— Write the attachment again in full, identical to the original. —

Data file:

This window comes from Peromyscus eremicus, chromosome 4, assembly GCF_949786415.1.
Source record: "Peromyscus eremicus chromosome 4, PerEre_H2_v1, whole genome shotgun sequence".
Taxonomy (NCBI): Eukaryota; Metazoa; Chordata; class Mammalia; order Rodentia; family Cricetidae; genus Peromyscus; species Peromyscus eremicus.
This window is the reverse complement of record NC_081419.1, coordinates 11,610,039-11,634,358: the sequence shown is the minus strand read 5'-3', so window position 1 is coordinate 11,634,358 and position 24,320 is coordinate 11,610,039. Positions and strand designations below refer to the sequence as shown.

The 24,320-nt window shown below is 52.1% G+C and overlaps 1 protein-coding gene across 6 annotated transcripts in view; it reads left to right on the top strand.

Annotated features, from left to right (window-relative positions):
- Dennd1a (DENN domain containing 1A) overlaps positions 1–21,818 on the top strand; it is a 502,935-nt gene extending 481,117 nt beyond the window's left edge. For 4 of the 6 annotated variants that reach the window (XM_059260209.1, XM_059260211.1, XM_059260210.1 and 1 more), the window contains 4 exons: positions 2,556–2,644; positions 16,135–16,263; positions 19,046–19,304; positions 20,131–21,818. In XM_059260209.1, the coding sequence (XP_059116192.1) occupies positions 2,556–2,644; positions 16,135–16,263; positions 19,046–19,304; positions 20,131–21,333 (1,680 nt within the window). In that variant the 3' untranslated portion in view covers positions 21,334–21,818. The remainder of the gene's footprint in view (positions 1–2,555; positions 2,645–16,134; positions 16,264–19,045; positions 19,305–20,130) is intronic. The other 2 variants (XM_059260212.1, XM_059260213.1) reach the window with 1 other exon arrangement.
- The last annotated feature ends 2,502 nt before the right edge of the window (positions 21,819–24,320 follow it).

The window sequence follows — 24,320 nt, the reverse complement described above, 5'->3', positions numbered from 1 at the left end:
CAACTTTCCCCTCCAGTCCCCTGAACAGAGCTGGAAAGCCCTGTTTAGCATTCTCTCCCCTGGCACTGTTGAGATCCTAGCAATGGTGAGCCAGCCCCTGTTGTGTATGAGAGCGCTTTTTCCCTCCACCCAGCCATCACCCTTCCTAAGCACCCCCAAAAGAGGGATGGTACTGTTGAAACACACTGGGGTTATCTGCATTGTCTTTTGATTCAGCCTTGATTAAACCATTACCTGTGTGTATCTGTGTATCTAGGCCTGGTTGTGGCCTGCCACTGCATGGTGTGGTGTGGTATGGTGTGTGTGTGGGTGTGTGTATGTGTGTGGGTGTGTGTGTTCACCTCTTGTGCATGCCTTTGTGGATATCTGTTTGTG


This window comes from Peromyscus eremicus, chromosome 4, assembly GCF_949786415.1.
Source record: "Peromyscus eremicus chromosome 4, PerEre_H2_v1, whole genome shotgun sequence".
Taxonomy (NCBI): Eukaryota; Metazoa; Chordata; class Mammalia; order Rodentia; family Cricetidae; genus Peromyscus; species Peromyscus eremicus.
This window is the reverse complement of record NC_081419.1, coordinates 11,610,039-11,634,358: the sequence shown is the minus strand read 5'-3', so window position 1 is coordinate 11,634,358 and position 24,320 is coordinate 11,610,039. Positions and strand designations below refer to the sequence as shown.

The 24,320-nt window shown below is 52.1% G+C and overlaps 1 protein-coding gene across 6 annotated transcripts in view; it reads left to right on the top strand.

Annotated features, from left to right (window-relative positions):
- Dennd1a (DENN domain containing 1A) overlaps positions 1–21,818 on the top strand; it is a 502,935-nt gene extending 481,117 nt beyond the window's left edge. For 4 of the 6 annotated variants that reach the window (XM_059260209.1, XM_059260211.1, XM_059260210.1 and 1 more), the window contains 4 exons: positions 2,556–2,644; positions 16,135–16,263; positions 19,046–19,304; positions 20,131–21,818. In XM_059260209.1, the coding sequence (XP_059116192.1) occupies positions 2,556–2,644; positions 16,135–16,263; positions 19,046–19,304; positions 20,131–21,333 (1,680 nt within the window). In that variant the 3' untranslated portion in view covers positions 21,334–21,818. The remainder of the gene's footprint in view (positions 1–2,555; positions 2,645–16,134; positions 16,264–19,045; positions 19,305–20,130) is intronic. The other 2 variants (XM_059260212.1, XM_059260213.1) reach the window with 1 other exon arrangement.
- The last annotated feature ends 2,502 nt before the right edge of the window (positions 21,819–24,320 follow it).

The window sequence follows — 24,320 nt, the reverse complement described above, 5'->3', positions numbered from 1 at the left end:
CAACTTTCCCCTCCAGTCCCCTGAACAGAGCTGGAAAGCCCTGTTTAGCATTCTCTCCCCTGGCACTGTTGAGATCCTAGCAATGGTGAGCCAGCCCCTGTTGTGTATGAGAGCGCTTTTTCCCTCCACCCAGCCATCACCCTTCCTAAGCACCCCCAAAAGAGGGATGGTACTGTTGAAACACACTGGGGTTATCTGCATTGTCTTTTGATTCAGCCTTGATTAAACCATTACCTGTGTGTATCTGTGTATCTAGGCCTGGTTGTGGCCTGCCACTGCATGGTGTGGTGTGGTATGGTGTGTGTGTGGGTGTGTGTATGTGTGTGGGTGTGTGTGTTCACCTCTTGTGCATGCCTTTGTGGATATCTGTTTGTG